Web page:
“It’s good news for employees,” said Sabrina Corlette, project director at Georgetown University’s Center on Health Insurance Reforms. “They shouldn’t be stuck with subpar coverage.”
Read about this at http://www.kaiserhealthnews.org/ in an article written by Jay Hancock at Kaiser Health News
Monday, June 2, 2014
“It may be that women have to gain much more weight than men before they become diabetic,” she said. “So they may already be at higher risk for coronary heart disease at diagnosis, although there is no proof that this is true.
“Screening for diabetes should be different in women than in men,” Dr. Peters continued. “Coronary heart disease is sometimes considered a man’s disease, but women are at risk as well.”
Read about this in the May 22, 2014 New York Times article found at www. nyti.ms/1bjGXZ
Sunday, May 4, 2014
Drinking more coffee may decrease your risk of Type 2 diabetes, while cutting down may increase your risk, a new study has found.
Over a 20-year period, researchers periodically collected detailed information on diet, lifestyle and medical conditions in more than 120,000 participants. They found 7,269 cases of Type 2 diabetes.
After controlling for smoking, age, weight, physical activity, alcohol consumption and a family history of diabetes, they found that people who increased their coffee intake by more than an eight-ounce cup a day in a four-year period had an 11 percent lower risk of diabetes than those whose consumption remained steady. People who decreased their consumption by the same amount had a 17 percent higher risk. The report appears online in Diabetologia.
“It’s not the caffeine,” said the lead author, Shilpa N. Bhupathiraju, a research fellow at Harvard. “We know that. But coffee has a lot of antioxidants and other bioactive compounds” important in glucose metabolism. The effect has been found in previous studies with decaffeinated coffee, she said.
Read about this in in tha New York Times article dated May 1,2014 by Nicholas Bakalar at http://nyti.ms/1hh85Xg
Friday, April 18, 2014
Wednesday, April 16, 2014
Sunday, April 6, 2014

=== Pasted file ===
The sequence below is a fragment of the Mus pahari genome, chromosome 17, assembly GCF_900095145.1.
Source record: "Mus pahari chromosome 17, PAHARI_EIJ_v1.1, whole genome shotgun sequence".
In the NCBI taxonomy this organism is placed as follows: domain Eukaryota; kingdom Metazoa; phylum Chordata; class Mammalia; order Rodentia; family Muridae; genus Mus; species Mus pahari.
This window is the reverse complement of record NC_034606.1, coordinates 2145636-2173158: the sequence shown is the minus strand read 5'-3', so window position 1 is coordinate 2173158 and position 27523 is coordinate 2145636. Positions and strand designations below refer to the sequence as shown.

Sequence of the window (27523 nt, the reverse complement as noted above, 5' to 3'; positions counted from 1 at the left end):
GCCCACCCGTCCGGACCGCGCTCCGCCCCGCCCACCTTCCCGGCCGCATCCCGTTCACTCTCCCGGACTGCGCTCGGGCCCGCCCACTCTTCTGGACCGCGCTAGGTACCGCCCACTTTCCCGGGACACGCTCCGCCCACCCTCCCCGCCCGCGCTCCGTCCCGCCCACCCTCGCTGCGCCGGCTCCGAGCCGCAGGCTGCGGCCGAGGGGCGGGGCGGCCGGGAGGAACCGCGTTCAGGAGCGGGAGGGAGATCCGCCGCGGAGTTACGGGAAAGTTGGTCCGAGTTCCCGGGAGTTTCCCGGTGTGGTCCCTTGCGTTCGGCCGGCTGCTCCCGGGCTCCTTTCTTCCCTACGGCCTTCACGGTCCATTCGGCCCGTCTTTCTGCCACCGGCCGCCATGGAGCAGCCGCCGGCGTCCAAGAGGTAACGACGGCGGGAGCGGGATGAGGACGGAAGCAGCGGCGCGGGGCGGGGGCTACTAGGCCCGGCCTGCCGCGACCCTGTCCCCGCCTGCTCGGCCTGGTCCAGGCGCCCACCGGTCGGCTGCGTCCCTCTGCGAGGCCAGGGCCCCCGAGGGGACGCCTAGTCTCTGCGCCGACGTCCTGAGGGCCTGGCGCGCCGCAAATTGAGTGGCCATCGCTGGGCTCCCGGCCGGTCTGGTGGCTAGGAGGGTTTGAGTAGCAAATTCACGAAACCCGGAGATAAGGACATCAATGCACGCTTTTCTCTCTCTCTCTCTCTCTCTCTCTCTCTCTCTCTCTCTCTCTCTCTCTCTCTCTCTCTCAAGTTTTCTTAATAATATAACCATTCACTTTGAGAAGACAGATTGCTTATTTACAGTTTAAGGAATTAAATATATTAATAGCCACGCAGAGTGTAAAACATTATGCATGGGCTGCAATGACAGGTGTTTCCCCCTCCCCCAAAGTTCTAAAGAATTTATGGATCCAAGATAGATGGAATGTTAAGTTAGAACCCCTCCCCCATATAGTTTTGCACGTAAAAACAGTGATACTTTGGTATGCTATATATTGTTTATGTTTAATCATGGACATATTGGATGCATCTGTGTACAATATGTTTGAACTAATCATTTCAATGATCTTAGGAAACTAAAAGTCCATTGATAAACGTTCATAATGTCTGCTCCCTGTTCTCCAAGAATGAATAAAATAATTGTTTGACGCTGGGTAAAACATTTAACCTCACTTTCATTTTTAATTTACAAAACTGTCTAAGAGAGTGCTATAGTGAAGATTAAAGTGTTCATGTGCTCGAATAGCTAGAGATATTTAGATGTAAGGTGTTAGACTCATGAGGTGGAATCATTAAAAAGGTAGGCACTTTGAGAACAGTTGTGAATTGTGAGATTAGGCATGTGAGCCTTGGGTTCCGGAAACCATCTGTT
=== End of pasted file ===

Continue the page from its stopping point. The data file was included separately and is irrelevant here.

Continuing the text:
Dr. Finn said, however, that a statistically significant survival benefit should not have been expected at this point because only 61 of the 165 patients in the trial had died. Also, patients can use other drugs after leaving the trial, which can dilute any effect of palbociclib.
Palbociclib slows the runaway proliferation of cancer cells by inhibiting the activity of two related enzymes involved in cell division — cyclin-dependent kinases 4 and 6.
Read about this in the New York Times on April 6, 2014
Friday, March 21, 2014
Thursday, March 20, 2014
Thursday, March 13, 2014
Wednesday, March 12, 2014
Alzheimer’s disease likely plays a much larger role in the deaths of older Americans than is reported, according to a new study that says the disease may be the third-leading cause of death in the United States.
The Centers for Disease Control and Prevention lists Alzheimer’s as the sixth-leading cause of death, far below heart disease and cancer. But the new report, published Wednesday in the medical journal of the American Academy of Neurology, suggests that the current system of relying on death certificates for causes misses the complexity of dying for many older people and underestimates the impact of Alzheimer’s.
More than 5 million people in the United States are estimated to have Alzheimer’s. With the aging of the baby-boom generation, this number is expected to nearly triple by 2050 if there are no significant medical breakthroughs, according to the Alzheimer’s Association.The disease cost the nation $210 billion last year; that rate is expected to rise to $1.2 trillion by 2050.
Read about this in the Washington Post found at http://www.washingtonpost.com/tara-bahrampour/2011/03/09/ABBj1nP_page.html
Sunday, March 9, 2014
Grass and ragweed sensitivities were higher in the West, mold allergy more common in the East. Positive tests for indoor allergens were higher in the East than the West, but there were almost no regional differences for peanut, shrimp, egg, dog, cat, rat and mouse sensitivities.